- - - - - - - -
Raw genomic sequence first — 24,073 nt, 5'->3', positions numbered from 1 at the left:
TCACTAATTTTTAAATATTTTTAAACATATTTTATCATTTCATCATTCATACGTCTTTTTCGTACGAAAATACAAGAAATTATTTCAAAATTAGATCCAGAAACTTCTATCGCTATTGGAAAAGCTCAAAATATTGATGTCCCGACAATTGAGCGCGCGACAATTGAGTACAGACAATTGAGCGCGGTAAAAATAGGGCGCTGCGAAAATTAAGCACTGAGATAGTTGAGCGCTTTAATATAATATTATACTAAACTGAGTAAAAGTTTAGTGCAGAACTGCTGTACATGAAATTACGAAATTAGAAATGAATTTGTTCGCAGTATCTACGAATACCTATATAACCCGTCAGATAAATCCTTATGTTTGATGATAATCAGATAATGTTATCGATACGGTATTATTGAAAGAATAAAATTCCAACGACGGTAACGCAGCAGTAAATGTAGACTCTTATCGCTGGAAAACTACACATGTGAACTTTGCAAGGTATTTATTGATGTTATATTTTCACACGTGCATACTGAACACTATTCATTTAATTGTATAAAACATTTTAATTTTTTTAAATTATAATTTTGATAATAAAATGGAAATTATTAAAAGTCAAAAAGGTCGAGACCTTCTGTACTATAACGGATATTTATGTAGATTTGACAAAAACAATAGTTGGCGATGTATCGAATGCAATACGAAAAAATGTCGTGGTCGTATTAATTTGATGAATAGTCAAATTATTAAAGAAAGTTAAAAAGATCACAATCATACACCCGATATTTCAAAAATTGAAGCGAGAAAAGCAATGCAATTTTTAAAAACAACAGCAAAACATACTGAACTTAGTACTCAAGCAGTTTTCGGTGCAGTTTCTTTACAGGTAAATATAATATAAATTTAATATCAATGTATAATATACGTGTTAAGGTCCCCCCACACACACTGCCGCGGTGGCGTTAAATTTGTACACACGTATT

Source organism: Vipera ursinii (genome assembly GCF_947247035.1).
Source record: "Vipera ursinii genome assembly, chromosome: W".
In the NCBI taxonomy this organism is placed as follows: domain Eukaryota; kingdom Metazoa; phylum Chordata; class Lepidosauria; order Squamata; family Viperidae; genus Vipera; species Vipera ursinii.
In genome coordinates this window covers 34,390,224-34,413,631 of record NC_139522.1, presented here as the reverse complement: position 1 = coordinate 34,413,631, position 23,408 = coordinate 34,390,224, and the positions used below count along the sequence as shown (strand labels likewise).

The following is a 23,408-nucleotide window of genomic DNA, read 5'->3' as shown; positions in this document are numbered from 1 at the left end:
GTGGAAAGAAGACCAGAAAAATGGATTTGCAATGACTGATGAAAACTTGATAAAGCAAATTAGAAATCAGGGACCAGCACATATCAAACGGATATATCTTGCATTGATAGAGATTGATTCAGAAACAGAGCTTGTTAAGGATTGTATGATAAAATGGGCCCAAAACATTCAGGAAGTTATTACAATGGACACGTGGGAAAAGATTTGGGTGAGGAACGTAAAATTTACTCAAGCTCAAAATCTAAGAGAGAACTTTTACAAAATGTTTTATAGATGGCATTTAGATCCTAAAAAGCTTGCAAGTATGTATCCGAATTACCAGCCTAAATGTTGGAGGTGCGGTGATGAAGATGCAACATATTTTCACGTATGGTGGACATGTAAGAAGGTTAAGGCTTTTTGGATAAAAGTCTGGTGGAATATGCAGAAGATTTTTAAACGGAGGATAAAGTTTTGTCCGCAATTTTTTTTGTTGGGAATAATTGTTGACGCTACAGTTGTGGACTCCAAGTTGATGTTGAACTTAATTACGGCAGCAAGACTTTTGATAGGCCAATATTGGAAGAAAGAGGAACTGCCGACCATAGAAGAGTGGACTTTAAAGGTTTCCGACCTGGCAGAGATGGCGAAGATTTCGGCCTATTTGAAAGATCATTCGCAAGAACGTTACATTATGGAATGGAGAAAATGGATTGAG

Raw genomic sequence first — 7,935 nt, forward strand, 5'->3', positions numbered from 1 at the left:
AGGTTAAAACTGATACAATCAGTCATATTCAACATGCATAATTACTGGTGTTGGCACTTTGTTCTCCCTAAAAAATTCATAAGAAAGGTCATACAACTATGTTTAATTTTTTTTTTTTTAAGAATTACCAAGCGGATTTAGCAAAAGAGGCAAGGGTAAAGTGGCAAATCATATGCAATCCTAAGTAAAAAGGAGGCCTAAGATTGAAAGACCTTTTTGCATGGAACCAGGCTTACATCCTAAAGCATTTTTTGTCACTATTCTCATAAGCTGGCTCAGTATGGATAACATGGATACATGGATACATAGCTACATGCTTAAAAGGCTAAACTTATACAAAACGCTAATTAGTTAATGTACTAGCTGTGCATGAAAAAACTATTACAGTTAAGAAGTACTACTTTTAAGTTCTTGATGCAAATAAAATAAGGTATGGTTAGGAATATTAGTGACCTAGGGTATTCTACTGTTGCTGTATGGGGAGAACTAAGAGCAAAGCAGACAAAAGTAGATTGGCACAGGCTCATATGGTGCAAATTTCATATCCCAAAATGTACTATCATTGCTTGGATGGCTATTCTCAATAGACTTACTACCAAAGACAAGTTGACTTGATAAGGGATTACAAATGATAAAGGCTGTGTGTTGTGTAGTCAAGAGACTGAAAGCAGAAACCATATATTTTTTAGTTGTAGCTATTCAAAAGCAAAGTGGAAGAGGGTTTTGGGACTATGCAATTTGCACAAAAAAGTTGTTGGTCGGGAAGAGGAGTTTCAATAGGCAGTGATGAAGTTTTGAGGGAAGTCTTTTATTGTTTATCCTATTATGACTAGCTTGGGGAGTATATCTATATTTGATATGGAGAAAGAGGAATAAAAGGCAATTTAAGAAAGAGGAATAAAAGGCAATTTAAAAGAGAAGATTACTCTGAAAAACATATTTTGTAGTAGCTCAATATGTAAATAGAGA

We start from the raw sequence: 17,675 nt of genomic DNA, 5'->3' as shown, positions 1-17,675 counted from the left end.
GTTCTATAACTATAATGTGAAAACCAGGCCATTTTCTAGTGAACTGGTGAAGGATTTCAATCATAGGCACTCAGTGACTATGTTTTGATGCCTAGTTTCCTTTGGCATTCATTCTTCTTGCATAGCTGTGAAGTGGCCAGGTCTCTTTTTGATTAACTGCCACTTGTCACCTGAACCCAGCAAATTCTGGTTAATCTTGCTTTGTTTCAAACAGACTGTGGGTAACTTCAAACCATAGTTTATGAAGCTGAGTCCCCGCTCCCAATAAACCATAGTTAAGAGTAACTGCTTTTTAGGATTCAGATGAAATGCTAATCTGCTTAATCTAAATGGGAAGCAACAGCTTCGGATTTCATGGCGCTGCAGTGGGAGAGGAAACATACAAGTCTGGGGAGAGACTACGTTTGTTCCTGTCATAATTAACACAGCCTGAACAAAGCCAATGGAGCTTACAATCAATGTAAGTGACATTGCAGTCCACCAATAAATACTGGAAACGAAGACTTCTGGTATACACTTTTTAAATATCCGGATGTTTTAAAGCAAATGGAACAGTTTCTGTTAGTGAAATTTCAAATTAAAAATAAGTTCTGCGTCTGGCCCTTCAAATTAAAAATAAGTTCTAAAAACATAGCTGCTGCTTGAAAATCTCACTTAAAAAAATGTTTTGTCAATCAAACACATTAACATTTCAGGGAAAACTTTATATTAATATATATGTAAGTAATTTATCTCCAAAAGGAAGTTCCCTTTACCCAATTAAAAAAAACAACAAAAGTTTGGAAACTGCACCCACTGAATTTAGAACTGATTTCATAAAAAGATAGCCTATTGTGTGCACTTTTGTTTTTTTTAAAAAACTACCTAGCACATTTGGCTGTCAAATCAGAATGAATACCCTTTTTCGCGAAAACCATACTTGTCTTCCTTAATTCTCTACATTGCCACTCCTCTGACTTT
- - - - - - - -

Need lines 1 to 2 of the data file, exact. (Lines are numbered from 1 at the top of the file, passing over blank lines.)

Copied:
Raw genomic sequence first — 24,073 nt, 5'->3', positions numbered from 1 at the left:
TCACTAATTTTTAAATATTTTTAAACATATTTTATCATTTCATCATTCATACGTCTTTTTCGTACGAAAATACAAGAAATTATTTCAAAATTAGATCCAGAAACTTCTATCGCTATTGGAAAAGCTCAAAATATTGATGTCCCGACAATTGAGCGCGCGACAATTGAGTACAGACAATTGAGCGCGGTAAAAATAGGGCGCTGCGAAAATTAAGCACTGAGATAGTTGAGCGCTTTAATATAATATTATACTAAACTGAGTAAAAGTTTAGTGCAGAACTGCTGTACATGAAATTACGAAATTAGAAATGAATTTGTTCGCAGTATCTACGAATACCTATATAACCCGTCAGATAAATCCTTATGTTTGATGATAATCAGATAATGTTATCGATACGGTATTATTGAAAGAATAAAATTCCAACGACGGTAACGCAGCAGTAAATGTAGACTCTTATCGCTGGAAAACTACACATGTGAACTTTGCAAGGTATTTATTGATGTTATATTTTCACACGTGCATACTGAACACTATTCATTTAATTGTATAAAACATTTTAATTTTTTTAAATTATAATTTTGATAATAAAATGGAAATTATTAAAAGTCAAAAAGGTCGAGACCTTCTGTACTATAACGGATATTTATGTAGATTTGACAAAAACAATAGTTGGCGATGTATCGAATGCAATACGAAAAAATGTCGTGGTCGTATTAATTTGATGAATAGTCAAATTATTAAAGAAAGTTAAAAAGATCACAATCATACACCCGATATTTCAAAAATTGAAGCGAGAAAAGCAATGCAATTTTTAAAAACAACAGCAAAACATACTGAACTTAGTACTCAAGCAGTTTTCGGTGCAGTTTCTTTACAGGTAAATATAATATAAATTTAATATCAATGTATAATATACGTGTTAAGGTCCCCCCACACACACTGCCGCGGTGGCGTTAAATTTGTACACACGTATT